Strong objection to use of water meters

LETTER

I would strongly object to any investigation about the use of water meters in Gisborne. However, I have noticed new water meters with bright blue covers have already been installed, belying the statement there is to be an investigation only.

I assume no fiscally responsible council would go to the expense of installing water meters without the intention of covering these costs by charging for the service, aka water. It’s a nonsense to say meters are only for monitoring the use of water. It’s like saying we’ll put in parking meters but you will have free parking. Yeah right.

We lived in Tauranga when water meters were installed and were told by that council there wouldn’t be charges for water. Soon after, guess what, they started to charge for the volume of water a household used.

We moved to Auckland where our water was separated from the rates bill. Even though rates remained about the same, we had an additional $60-plus water bill every month. We were a two-person household and were not home during the day, so our water use was low. How much would a family with a few kids have to pay?

A separate company was set up, allowing the potential sale of an essential service. At one stage in 2005, the Auckland council had a surplus of $60 million overcharged for water and wanted to give it to the landowners. However, it was tenants who paid the water rates bill.

Water is a basic human right yet many cannot afford to pay for their water in Auckland. Too many people in Gisborne struggle as it is.

As Bolivian president Evo Morales said: “Water cannot be a private business because it converts it into a merchandise and thus violates human rights. Water is a resource and should be a public service.” Bolivia renationalised the provision of water after French company Veolia made so much profit, water was unaffordable for many.

Gisborne would do better spending the money directly on improving the provision of safe drinking water instead of paying for expensive water meters.

Mary-Ann de Kort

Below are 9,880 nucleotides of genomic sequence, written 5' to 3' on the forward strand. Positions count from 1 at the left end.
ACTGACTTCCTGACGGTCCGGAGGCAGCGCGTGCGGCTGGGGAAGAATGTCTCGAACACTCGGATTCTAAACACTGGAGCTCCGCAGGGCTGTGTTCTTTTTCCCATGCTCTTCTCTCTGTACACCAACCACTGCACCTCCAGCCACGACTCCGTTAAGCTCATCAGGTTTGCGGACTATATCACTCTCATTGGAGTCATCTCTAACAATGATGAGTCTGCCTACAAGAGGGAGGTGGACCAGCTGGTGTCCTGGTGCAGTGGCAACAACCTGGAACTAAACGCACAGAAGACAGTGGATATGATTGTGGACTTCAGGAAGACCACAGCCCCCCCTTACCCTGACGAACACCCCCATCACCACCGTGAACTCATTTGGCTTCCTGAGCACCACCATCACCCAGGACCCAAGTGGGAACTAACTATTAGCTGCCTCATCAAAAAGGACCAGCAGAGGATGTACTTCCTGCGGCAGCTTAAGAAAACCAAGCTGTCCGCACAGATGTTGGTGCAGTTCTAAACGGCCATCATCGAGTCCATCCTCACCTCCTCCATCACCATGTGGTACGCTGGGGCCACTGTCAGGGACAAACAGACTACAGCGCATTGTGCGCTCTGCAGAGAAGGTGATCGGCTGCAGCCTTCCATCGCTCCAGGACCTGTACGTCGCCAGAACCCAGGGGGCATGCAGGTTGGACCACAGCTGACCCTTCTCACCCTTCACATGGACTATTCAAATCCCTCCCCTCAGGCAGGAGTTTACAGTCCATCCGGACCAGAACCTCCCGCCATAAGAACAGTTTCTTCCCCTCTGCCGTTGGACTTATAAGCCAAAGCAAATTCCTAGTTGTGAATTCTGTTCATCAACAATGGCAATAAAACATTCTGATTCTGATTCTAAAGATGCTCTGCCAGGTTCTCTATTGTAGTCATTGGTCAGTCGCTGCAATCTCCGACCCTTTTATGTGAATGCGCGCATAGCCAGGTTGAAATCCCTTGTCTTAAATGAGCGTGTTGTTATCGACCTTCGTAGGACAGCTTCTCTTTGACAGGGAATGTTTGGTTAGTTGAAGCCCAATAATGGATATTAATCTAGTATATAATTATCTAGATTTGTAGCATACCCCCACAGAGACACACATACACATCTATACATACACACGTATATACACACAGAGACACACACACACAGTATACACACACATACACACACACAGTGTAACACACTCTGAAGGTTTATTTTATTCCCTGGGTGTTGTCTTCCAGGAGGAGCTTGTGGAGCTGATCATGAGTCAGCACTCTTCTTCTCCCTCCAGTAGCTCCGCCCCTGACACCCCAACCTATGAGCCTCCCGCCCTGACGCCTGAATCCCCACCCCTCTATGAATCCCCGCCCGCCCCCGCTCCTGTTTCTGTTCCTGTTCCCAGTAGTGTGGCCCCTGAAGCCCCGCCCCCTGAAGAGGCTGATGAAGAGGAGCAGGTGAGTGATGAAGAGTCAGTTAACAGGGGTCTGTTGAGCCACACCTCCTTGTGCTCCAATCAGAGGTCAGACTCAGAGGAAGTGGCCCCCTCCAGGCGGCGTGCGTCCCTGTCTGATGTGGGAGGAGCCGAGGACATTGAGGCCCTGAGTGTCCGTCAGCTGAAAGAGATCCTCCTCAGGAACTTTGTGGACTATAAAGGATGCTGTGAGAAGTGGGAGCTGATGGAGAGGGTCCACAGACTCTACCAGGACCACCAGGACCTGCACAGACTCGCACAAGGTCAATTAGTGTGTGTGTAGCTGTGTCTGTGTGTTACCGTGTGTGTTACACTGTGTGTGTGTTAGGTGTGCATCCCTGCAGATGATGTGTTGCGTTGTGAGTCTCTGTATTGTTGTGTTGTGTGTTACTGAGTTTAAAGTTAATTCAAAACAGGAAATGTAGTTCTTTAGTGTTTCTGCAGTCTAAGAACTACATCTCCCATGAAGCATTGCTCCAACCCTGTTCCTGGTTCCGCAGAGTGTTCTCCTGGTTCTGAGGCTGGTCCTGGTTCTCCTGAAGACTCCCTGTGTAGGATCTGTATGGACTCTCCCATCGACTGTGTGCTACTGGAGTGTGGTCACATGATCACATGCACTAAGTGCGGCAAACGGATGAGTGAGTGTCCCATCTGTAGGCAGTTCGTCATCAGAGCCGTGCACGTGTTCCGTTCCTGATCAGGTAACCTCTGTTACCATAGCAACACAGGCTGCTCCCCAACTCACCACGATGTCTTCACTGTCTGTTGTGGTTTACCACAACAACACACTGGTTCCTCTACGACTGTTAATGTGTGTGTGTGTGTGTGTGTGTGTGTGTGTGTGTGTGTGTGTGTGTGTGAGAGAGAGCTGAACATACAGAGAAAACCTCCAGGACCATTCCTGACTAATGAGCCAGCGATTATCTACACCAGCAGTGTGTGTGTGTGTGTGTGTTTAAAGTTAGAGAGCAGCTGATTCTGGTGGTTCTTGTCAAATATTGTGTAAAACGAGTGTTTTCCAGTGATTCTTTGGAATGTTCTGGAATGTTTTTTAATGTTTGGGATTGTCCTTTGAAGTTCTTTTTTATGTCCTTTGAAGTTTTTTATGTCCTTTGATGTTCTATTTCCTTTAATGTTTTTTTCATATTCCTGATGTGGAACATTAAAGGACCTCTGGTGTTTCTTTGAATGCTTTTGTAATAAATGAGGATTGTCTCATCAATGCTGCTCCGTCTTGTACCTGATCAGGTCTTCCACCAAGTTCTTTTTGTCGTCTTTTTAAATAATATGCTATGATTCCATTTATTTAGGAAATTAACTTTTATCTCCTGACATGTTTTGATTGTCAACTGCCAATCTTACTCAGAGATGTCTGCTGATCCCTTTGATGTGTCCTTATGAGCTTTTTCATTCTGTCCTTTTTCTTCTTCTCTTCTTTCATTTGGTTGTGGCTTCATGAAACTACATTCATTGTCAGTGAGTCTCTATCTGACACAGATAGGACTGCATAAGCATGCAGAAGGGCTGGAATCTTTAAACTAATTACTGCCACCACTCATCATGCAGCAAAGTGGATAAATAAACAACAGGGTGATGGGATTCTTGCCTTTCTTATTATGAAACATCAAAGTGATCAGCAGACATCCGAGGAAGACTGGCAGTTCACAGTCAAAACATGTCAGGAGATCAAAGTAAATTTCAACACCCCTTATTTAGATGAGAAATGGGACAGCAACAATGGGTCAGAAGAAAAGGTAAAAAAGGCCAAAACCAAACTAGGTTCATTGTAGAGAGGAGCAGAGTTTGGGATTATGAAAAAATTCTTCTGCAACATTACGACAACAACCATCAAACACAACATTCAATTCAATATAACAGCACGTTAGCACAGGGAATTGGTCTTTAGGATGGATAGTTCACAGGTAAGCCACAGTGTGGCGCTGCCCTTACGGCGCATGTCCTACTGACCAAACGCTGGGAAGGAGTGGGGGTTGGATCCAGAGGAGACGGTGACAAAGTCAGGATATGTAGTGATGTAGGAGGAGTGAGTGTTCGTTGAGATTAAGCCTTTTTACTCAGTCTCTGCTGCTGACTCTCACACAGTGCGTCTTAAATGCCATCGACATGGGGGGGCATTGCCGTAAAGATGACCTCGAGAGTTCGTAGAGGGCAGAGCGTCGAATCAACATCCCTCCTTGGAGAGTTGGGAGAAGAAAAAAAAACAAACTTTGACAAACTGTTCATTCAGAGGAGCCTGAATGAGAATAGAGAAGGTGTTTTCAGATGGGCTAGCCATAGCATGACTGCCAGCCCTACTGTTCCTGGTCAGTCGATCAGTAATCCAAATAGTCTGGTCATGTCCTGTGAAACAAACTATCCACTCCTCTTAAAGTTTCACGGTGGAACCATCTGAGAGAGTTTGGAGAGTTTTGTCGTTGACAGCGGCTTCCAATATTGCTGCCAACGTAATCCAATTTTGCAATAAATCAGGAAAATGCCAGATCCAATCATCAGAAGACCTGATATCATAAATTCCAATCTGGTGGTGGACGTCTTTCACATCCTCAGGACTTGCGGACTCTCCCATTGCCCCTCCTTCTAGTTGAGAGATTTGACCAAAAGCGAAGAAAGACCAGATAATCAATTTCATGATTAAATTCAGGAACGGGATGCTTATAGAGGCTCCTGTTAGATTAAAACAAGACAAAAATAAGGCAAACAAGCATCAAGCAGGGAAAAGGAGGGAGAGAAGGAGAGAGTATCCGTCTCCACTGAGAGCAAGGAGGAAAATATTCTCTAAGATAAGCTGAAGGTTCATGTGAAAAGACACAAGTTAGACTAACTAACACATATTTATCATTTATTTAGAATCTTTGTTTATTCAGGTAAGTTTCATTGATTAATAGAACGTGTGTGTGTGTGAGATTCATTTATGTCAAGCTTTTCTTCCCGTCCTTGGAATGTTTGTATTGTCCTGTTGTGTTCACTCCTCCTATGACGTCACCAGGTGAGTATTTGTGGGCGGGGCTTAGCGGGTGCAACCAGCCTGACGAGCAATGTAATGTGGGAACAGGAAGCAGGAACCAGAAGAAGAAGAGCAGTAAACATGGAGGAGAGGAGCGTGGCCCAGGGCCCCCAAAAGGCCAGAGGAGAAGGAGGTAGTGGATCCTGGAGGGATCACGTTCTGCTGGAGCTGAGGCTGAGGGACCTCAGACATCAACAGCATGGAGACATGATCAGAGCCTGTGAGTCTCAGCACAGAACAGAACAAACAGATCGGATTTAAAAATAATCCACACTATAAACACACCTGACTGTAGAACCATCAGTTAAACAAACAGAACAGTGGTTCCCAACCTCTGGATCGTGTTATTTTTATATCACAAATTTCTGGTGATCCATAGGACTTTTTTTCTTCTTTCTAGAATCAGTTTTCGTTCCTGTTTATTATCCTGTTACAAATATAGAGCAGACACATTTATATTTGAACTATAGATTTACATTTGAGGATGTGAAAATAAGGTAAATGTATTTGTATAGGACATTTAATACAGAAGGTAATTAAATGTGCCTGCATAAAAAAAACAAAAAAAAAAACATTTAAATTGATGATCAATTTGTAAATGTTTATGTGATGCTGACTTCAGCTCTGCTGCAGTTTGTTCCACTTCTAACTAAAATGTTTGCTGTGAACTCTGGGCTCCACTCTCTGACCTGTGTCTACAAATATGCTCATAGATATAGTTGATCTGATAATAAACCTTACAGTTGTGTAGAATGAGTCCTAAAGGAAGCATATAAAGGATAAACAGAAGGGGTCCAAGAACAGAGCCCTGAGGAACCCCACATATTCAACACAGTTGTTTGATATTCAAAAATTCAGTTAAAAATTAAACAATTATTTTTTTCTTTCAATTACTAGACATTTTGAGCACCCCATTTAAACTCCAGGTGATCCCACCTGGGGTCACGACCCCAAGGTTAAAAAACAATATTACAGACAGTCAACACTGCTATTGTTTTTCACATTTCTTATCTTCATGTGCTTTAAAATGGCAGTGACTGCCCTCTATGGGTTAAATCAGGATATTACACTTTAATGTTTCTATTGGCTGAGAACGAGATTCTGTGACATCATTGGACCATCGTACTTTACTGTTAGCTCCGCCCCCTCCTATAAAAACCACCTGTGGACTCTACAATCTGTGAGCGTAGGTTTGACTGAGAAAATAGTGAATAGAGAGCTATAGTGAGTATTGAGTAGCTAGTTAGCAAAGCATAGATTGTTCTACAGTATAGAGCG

I would strongly object to any investigation about the use of water meters in Gisborne. However, I have noticed new water meters with bright blue covers have already been installed, belying the statement there is to be an investigation only.

I assume no fiscally responsible council would go to the expense of installing water meters without the intention of covering these costs by charging for the service, aka water. It’s a nonsense to say meters are only for monitoring the use of water. It’s like saying we’ll put in parking meters but you will have free parking. Yeah right.

We lived in Tauranga when water meters were installed and were told by that council there wouldn’t be charges for water. Soon after, guess what, they started to charge for the volume of water a household used.

We moved to Auckland where our water was separated from the rates bill. Even though rates remained about the same, we had an additional $60-plus water bill every month. We were a two-person household and were not home during the day, so our water use was low. How much would a family with a few kids have to pay?

A separate company was set up, allowing the potential sale of an essential service. At one stage in 2005, the Auckland council had a surplus of $60 million overcharged for water and wanted to give it to the landowners. However, it was tenants who paid the water rates bill.

Water is a basic human right yet many cannot afford to pay for their water in Auckland. Too many people in Gisborne struggle as it is.

As Bolivian president Evo Morales said: “Water cannot be a private business because it converts it into a merchandise and thus violates human rights. Water is a resource and should be a public service.” Bolivia renationalised the provision of water after French company Veolia made so much profit, water was unaffordable for many.

Gisborne would do better spending the money directly on improving the provision of safe drinking water instead of paying for expensive water meters.

Mary-Ann de Kort

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